So, the nuclei and the pattern for farm settlement were determined before the railway arrived -- The Bend, Riding Mountain HBC Post, Old Marney and The Forks were connected by the river, cart routes and Indian trails. By the mid-seventies the area had been surveyed by Duncan Sinclair and a section-township-range grid was in place for future homesteaders and settlement. Wagon loads of adventurous Scots from the east began to arrive having travelled by rail to Winnipeg. Scottish place names soon appeared; for example, Menzie and Glenforsa. Even The Bend was renamed Strathclair, a combination of the Scottish word "strath" for valley and "clair" from the surveyor, Sinclair's, name. Then came the Manitoba and North Western Railway (now a branch of the Canadian Pacific Railway), which traversed the area midway between The Bend (Old Strathclair) and Old Marney (Figure 1) Area Map. Before the end of the century the original four settlements -- The Bend (Old Strathclair), Old Marney, The Forks, and The Riding Mountain HBC Post -- had shrivelled and most activity had moved to the upstart Strathclair Station located in 35-16-22.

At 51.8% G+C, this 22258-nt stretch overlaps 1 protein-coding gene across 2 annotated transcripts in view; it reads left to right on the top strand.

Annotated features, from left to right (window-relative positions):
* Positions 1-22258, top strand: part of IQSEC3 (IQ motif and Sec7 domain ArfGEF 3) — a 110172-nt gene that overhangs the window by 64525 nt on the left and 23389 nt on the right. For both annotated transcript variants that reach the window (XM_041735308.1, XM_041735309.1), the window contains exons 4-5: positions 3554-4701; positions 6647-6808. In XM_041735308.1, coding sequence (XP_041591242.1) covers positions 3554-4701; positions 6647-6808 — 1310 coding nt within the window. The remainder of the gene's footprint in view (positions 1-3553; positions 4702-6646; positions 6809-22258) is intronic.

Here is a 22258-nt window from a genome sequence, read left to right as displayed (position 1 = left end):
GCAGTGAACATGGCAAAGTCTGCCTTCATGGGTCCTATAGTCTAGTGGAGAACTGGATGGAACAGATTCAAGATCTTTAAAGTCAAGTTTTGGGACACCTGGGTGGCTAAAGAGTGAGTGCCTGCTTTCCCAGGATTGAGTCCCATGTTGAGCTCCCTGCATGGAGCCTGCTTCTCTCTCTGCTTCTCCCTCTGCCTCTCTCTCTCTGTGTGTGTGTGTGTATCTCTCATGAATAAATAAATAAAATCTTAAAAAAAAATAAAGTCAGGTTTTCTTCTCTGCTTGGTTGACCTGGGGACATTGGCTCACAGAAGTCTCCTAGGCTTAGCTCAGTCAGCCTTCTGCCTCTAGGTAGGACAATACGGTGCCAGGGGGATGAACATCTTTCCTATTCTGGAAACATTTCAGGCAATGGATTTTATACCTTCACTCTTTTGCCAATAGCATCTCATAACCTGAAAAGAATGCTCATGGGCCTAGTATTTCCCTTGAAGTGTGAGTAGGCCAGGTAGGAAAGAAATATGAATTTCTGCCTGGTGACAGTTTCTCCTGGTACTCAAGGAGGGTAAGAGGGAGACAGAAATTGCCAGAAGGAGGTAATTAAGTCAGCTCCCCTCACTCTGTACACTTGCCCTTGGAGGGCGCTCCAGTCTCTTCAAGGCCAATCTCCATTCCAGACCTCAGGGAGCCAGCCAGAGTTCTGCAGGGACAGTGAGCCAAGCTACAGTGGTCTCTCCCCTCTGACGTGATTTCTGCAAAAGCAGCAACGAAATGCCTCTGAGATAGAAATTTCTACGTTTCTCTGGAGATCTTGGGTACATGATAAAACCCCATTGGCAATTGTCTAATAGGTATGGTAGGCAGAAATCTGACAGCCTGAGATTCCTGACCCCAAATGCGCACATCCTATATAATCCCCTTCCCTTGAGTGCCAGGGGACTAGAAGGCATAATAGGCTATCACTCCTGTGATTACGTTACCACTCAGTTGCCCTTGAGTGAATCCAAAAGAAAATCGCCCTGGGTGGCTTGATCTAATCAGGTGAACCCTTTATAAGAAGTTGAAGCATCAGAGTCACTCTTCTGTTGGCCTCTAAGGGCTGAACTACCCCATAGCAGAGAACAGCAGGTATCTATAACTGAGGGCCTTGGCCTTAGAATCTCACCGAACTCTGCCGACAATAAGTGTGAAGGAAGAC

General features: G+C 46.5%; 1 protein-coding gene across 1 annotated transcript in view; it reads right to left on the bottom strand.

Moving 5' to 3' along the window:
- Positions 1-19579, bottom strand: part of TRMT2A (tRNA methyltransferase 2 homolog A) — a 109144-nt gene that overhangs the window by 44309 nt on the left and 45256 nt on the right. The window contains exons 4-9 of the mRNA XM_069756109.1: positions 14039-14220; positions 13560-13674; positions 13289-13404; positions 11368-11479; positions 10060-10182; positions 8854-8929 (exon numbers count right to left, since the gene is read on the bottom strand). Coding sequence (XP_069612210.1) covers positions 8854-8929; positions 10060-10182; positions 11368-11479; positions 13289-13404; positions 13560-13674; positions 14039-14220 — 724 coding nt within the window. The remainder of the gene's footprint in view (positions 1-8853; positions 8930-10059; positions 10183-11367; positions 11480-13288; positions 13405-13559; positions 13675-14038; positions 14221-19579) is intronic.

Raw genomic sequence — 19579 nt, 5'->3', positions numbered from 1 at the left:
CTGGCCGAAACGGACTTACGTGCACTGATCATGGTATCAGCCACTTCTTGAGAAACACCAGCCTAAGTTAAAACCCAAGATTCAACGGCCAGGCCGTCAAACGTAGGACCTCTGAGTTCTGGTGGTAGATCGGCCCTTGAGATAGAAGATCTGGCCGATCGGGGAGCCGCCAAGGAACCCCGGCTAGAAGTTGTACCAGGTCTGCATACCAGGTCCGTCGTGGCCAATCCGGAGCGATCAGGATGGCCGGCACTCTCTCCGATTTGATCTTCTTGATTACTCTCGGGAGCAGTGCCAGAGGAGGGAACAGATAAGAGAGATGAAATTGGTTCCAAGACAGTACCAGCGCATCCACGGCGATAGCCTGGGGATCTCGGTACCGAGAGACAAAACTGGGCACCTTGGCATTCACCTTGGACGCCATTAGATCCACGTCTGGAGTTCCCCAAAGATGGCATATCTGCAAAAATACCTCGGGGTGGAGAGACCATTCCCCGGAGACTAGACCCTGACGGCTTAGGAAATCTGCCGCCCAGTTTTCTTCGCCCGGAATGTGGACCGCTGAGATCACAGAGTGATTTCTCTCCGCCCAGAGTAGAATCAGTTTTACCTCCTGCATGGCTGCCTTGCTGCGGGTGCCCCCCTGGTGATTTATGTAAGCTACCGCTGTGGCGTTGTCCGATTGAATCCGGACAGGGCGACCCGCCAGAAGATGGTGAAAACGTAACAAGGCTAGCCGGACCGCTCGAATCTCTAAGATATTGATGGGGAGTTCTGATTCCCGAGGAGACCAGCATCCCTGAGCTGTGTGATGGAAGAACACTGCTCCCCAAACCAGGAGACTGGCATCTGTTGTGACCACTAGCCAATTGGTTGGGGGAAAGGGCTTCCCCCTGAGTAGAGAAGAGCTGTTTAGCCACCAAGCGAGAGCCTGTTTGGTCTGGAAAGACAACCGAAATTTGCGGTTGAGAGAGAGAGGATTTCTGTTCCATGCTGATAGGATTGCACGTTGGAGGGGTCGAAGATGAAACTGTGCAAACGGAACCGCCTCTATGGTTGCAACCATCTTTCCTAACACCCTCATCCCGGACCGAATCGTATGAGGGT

This event had a profound effect on the development of the area. Besides the obvious adjustments to the technological and cultural changes brought by the railway, pioneers had to erect a town from scratch on a barren prairie. Furthermore, because the railway company held rights to the land along the line, the town's business strip stretched along only the northeast side of the main street, which ran parallel to the tracks in a northwest-southeast direction, a situation characteristic of many prairie towns (Figure 2) Aerial Photo.

Pioneers such as James Campbell who had settled some distance from 'civilization' (NW 24-16-22) now found themselves on the fringes of a booming settlement with full rail services.3 The railway and land companies carried on extensive advertising campaigns to lure new settlers, resulting in a flood of newcomers, and infusion into the area of a much more diverse ethnic mixture. By 1888, even the Premier of Manitoba, the Honourable John Norquay, had a summer home on the north east corner of Salt Lake -- a lake which was fast becoming a popular picnic and resort spot. He had plans to erect a sanitorium there, as analysis of the waters had shown them to be beneficial to sufferers of rheumatism. Unfortunately, these plans never materialized as he died suddenly. Nevertheless, by the turn of the century, Strathclair had grown into a robust and thriving farm community.